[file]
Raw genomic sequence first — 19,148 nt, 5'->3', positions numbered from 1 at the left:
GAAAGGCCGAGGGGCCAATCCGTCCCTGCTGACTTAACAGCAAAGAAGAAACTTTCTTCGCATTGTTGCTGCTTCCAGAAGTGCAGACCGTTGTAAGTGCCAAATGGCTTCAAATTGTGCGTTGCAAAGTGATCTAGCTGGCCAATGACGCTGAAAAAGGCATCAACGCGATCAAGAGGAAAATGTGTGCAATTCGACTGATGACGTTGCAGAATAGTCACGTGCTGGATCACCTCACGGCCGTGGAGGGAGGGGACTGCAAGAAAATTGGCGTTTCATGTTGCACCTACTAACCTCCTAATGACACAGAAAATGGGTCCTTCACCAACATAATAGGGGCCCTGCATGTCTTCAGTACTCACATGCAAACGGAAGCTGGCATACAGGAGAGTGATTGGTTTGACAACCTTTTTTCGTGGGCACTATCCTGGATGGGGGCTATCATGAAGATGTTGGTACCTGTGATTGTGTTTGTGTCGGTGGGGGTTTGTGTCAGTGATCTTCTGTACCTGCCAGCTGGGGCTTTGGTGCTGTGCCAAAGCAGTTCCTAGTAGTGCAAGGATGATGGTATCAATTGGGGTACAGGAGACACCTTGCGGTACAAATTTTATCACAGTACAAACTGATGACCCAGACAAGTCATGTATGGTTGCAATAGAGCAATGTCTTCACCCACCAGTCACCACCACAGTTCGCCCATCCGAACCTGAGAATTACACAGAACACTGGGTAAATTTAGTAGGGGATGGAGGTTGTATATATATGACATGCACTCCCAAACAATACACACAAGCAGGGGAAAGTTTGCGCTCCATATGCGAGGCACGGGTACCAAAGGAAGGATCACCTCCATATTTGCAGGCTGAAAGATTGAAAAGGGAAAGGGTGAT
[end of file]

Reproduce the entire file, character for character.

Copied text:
Raw genomic sequence first — 19,148 nt, 5'->3', positions numbered from 1 at the left:
GAAAGGCCGAGGGGCCAATCCGTCCCTGCTGACTTAACAGCAAAGAAGAAACTTTCTTCGCATTGTTGCTGCTTCCAGAAGTGCAGACCGTTGTAAGTGCCAAATGGCTTCAAATTGTGCGTTGCAAAGTGATCTAGCTGGCCAATGACGCTGAAAAAGGCATCAACGCGATCAAGAGGAAAATGTGTGCAATTCGACTGATGACGTTGCAGAATAGTCACGTGCTGGATCACCTCACGGCCGTGGAGGGAGGGGACTGCAAGAAAATTGGCGTTTCATGTTGCACCTACTAACCTCCTAATGACACAGAAAATGGGTCCTTCACCAACATAATAGGGGCCCTGCATGTCTTCAGTACTCACATGCAAACGGAAGCTGGCATACAGGAGAGTGATTGGTTTGACAACCTTTTTTCGTGGGCACTATCCTGGATGGGGGCTATCATGAAGATGTTGGTACCTGTGATTGTGTTTGTGTCGGTGGGGGTTTGTGTCAGTGATCTTCTGTACCTGCCAGCTGGGGCTTTGGTGCTGTGCCAAAGCAGTTCCTAGTAGTGCAAGGATGATGGTATCAATTGGGGTACAGGAGACACCTTGCGGTACAAATTTTATCACAGTACAAACTGATGACCCAGACAAGTCATGTATGGTTGCAATAGAGCAATGTCTTCACCCACCAGTCACCACCACAGTTCGCCCATCCGAACCTGAGAATTACACAGAACACTGGGTAAATTTAGTAGGGGATGGAGGTTGTATATATATGACATGCACTCCCAAACAATACACACAAGCAGGGGAAAGTTTGCGCTCCATATGCGAGGCACGGGTACCAAAGGAAGGATCACCTCCATATTTGCAGGCTGAAAGATTGAAAAGGGAAAGGGTGAT